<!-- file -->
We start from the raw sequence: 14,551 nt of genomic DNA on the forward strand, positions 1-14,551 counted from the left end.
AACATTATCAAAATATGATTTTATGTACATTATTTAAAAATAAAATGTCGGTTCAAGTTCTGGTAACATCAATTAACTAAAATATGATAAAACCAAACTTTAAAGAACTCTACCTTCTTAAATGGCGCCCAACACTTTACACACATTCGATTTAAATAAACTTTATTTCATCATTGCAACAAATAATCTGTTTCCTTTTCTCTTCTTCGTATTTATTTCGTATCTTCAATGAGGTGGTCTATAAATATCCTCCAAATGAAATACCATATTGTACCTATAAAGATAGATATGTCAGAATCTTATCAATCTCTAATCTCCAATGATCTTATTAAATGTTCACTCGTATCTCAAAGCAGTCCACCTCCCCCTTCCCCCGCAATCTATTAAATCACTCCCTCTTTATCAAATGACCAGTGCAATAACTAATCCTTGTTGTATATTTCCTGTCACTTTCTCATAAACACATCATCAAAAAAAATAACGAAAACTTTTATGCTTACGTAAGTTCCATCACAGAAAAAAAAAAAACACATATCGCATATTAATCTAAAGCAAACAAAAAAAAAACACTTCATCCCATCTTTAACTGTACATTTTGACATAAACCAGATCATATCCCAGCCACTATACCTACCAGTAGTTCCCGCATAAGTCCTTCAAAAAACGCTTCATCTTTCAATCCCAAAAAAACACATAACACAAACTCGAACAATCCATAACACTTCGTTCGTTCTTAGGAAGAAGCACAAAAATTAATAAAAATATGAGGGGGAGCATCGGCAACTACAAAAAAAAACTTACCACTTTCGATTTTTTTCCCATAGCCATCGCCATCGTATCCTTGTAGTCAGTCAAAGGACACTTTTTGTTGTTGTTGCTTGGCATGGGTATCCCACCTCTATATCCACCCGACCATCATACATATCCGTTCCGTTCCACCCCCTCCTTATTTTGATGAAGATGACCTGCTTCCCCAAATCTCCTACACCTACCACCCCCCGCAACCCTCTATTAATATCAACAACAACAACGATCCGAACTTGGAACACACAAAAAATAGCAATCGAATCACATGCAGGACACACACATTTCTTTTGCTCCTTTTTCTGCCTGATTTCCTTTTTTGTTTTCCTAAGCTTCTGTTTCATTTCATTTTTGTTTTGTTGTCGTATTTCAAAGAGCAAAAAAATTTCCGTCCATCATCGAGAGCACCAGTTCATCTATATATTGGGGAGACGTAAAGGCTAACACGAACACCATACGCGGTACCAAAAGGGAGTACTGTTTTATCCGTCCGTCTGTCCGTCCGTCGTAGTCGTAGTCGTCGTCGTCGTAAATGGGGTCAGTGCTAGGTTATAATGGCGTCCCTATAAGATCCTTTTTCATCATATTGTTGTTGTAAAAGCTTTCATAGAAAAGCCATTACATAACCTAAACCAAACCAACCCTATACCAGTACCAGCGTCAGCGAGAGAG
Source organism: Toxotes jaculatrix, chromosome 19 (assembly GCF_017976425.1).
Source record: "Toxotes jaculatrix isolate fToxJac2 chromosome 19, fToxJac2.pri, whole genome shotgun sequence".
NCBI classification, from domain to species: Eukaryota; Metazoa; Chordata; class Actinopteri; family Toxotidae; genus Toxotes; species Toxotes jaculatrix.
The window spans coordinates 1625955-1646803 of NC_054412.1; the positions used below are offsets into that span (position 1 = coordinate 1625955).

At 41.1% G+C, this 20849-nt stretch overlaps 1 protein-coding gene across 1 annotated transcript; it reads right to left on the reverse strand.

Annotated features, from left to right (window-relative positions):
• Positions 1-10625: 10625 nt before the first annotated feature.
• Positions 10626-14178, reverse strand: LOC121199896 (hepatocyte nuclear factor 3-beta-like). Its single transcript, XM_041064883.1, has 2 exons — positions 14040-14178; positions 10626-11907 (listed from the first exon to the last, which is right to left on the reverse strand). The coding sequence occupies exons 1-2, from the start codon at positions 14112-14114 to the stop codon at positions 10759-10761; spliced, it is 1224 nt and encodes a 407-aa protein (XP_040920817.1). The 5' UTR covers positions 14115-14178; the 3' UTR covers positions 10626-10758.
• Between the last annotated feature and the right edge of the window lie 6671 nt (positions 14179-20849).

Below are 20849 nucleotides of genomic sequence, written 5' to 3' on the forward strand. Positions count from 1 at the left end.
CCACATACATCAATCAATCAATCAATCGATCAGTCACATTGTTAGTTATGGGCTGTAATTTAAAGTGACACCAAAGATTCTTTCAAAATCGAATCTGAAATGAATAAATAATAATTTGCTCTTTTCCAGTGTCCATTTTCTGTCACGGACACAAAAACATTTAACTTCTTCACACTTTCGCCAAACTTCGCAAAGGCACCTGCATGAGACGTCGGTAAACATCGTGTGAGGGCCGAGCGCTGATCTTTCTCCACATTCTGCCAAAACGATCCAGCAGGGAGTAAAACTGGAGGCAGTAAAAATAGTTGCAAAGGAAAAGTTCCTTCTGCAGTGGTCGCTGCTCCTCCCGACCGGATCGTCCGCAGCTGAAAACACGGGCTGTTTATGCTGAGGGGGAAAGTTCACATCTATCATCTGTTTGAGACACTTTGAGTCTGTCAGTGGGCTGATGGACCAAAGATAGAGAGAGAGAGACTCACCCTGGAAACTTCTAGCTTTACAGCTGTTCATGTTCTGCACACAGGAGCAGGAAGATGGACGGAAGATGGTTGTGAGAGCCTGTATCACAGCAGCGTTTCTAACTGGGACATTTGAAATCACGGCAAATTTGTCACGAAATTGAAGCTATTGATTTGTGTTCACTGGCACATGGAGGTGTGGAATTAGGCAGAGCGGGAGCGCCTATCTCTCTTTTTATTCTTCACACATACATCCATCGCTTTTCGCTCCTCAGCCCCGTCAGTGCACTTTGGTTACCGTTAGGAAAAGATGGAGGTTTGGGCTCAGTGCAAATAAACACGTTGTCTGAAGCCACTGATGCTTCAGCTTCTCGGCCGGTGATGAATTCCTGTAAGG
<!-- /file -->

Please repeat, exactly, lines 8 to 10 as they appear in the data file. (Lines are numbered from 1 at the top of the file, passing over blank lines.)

Annotated features, from left to right (window-relative positions):
• Positions 1-10625: 10625 nt before the first annotated feature.
• Positions 10626-14178, reverse strand: LOC121199896 (hepatocyte nuclear factor 3-beta-like). Its single transcript, XM_041064883.1, has 2 exons — positions 14040-14178; positions 10626-11907 (listed from the first exon to the last, which is right to left on the reverse strand). The coding sequence occupies exons 1-2, from the start codon at positions 14112-14114 to the stop codon at positions 10759-10761; spliced, it is 1224 nt and encodes a 407-aa protein (XP_040920817.1). The 5' UTR covers positions 14115-14178; the 3' UTR covers positions 10626-10758.